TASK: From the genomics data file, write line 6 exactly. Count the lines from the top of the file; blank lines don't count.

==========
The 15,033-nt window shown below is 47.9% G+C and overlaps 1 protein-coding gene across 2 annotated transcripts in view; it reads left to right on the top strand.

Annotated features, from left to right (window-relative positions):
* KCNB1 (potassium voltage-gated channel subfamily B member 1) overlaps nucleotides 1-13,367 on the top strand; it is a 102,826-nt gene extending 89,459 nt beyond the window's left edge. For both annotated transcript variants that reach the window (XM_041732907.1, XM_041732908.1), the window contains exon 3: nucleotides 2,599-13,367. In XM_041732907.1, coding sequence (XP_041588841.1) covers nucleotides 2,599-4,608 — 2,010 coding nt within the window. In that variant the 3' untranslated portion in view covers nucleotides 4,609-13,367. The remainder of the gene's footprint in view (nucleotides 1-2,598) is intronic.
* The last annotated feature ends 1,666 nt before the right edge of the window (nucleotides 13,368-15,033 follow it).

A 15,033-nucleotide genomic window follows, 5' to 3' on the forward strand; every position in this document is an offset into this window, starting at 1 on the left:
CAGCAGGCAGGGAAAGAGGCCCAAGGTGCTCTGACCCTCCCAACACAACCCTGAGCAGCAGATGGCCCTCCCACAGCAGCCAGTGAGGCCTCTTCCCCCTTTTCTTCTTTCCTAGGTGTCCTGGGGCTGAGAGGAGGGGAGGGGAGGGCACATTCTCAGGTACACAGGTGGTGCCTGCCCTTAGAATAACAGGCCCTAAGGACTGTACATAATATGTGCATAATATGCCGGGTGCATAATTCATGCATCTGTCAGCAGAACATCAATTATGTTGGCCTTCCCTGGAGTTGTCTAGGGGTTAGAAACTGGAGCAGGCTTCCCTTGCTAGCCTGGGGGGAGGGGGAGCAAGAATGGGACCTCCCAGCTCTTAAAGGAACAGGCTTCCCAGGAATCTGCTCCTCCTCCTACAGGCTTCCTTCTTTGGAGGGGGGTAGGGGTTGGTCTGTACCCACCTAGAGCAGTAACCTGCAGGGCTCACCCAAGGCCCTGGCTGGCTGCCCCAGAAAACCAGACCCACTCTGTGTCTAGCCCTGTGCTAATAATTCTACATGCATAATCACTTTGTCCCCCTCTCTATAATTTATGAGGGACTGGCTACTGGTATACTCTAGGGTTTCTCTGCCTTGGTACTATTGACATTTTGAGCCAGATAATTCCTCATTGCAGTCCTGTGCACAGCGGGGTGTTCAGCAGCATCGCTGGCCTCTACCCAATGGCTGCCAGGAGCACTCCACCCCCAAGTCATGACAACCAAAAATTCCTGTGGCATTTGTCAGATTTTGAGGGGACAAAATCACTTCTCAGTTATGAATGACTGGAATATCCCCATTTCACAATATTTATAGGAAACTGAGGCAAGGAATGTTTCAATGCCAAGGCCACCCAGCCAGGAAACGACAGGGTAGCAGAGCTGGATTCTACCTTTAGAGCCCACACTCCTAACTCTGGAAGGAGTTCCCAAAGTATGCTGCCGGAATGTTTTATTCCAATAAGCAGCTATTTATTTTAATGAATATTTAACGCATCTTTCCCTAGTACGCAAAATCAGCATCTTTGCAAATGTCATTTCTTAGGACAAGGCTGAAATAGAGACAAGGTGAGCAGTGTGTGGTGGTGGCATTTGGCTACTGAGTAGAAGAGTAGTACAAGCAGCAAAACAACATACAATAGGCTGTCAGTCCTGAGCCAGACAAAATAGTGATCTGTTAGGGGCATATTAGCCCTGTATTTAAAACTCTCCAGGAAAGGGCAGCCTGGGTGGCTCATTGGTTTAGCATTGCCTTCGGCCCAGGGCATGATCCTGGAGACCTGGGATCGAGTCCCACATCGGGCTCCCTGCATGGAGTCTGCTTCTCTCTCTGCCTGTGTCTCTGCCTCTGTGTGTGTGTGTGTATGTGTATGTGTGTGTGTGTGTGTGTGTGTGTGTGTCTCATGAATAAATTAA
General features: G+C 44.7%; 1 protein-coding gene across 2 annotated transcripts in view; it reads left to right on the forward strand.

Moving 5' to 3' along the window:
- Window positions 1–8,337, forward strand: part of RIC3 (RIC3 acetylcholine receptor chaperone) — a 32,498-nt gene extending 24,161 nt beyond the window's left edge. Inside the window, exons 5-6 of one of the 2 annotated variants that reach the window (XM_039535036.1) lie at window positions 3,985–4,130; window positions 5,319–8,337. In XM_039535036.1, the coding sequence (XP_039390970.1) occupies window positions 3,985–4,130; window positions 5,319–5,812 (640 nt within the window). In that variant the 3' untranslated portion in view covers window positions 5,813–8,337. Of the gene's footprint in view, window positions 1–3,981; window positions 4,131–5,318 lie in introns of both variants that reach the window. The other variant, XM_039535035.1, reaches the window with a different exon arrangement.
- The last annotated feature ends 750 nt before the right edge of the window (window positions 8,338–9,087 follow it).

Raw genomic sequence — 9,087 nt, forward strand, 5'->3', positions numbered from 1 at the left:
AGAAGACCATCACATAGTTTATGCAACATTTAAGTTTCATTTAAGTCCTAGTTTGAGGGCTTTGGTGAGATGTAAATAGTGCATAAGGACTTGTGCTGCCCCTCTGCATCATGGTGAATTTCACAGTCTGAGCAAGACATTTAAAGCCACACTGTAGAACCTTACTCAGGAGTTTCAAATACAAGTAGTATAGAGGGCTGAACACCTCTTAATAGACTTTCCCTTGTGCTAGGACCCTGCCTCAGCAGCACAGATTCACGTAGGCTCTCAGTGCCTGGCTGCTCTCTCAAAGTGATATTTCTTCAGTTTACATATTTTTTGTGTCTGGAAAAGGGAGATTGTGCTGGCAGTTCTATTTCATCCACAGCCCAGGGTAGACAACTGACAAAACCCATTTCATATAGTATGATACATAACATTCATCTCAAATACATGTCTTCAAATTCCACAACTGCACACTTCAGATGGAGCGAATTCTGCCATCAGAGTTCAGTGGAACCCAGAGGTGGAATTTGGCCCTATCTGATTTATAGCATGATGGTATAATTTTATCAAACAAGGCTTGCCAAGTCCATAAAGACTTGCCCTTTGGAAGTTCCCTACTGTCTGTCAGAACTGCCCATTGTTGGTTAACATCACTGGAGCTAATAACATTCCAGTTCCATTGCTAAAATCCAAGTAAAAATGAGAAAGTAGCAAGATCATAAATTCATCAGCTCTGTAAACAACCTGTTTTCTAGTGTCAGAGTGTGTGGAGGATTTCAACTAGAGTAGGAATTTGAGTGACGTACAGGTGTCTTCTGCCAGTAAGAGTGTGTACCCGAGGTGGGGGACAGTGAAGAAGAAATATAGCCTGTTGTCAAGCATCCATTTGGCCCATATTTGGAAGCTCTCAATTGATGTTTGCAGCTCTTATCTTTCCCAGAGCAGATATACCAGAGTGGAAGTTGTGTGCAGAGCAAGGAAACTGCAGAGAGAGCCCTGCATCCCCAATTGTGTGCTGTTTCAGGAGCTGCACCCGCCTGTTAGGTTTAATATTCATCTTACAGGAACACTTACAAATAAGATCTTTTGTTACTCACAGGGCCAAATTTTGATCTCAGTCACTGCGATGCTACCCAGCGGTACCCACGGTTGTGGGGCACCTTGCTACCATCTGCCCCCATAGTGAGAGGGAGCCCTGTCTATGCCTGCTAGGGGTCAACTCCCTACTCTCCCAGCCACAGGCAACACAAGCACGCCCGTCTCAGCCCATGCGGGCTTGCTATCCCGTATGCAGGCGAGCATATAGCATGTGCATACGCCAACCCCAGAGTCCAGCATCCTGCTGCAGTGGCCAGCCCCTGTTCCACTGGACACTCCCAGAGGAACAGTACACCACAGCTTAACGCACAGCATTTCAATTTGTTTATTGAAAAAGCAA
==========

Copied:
CAGCAGGCAGGGAAAGAGGCCCAAGGTGCTCTGACCCTCCCAACACAACCCTGAGCAGCAGATGGCCCTCCCACAGCAGCCAGTGAGGCCTCTTCCCCCTTTTCTTCTTTCCTAGGTGTCCTGGGGCTGAGAGGAGGGGAGGGGAGGGCACATTCTCAGGTACACAGGTGGTGCCTGCCCTTAGAATAACAGGCCCTAAGGACTGTACATAATATGTGCATAATATGCCGGGTGCATAATTCATGCATCTGTCAGCAGAACATCAATTATGTTGGCCTTCCCTGGAGTTGTCTAGGGGTTAGAAACTGGAGCAGGCTTCCCTTGCTAGCCTGGGGGGAGGGGGAGCAAGAATGGGACCTCCCAGCTCTTAAAGGAACAGGCTTCCCAGGAATCTGCTCCTCCTCCTACAGGCTTCCTTCTTTGGAGGGGGGTAGGGGTTGGTCTGTACCCACCTAGAGCAGTAACCTGCAGGGCTCACCCAAGGCCCTGGCTGGCTGCCCCAGAAAACCAGACCCACTCTGTGTCTAGCCCTGTGCTAATAATTCTACATGCATAATCACTTTGTCCCCCTCTCTATAATTTATGAGGGACTGGCTACTGGTATACTCTAGGGTTTCTCTGCCTTGGTACTATTGACATTTTGAGCCAGATAATTCCTCATTGCAGTCCTGTGCACAGCGGGGTGTTCAGCAGCATCGCTGGCCTCTACCCAATGGCTGCCAGGAGCACTCCACCCCCAAGTCATGACAACCAAAAATTCCTGTGGCATTTGTCAGATTTTGAGGGGACAAAATCACTTCTCAGTTATGAATGACTGGAATATCCCCATTTCACAATATTTATAGGAAACTGAGGCAAGGAATGTTTCAATGCCAAGGCCACCCAGCCAGGAAACGACAGGGTAGCAGAGCTGGATTCTACCTTTAGAGCCCACACTCCTAACTCTGGAAGGAGTTCCCAAAGTATGCTGCCGGAATGTTTTATTCCAATAAGCAGCTATTTATTTTAATGAATATTTAACGCATCTTTCCCTAGTACGCAAAATCAGCATCTTTGCAAATGTCATTTCTTAGGACAAGGCTGAAATAGAGACAAGGTGAGCAGTGTGTGGTGGTGGCATTTGGCTACTGAGTAGAAGAGTAGTACAAGCAGCAAAACAACATACAATAGGCTGTCAGTCCTGAGCCAGACAAAATAGTGATCTGTTAGGGGCATATTAGCCCTGTATTTAAAACTCTCCAGGAAAGGGCAGCCTGGGTGGCTCATTGGTTTAGCATTGCCTTCGGCCCAGGGCATGATCCTGGAGACCTGGGATCGAGTCCCACATCGGGCTCCCTGCATGGAGTCTGCTTCTCTCTCTGCCTGTGTCTCTGCCTCTGTGTGTGTGTGTGTATGTGTATGTGTGTGTGTGTGTGTGTGTGTGTGTGTCTCATGAATAAATTAA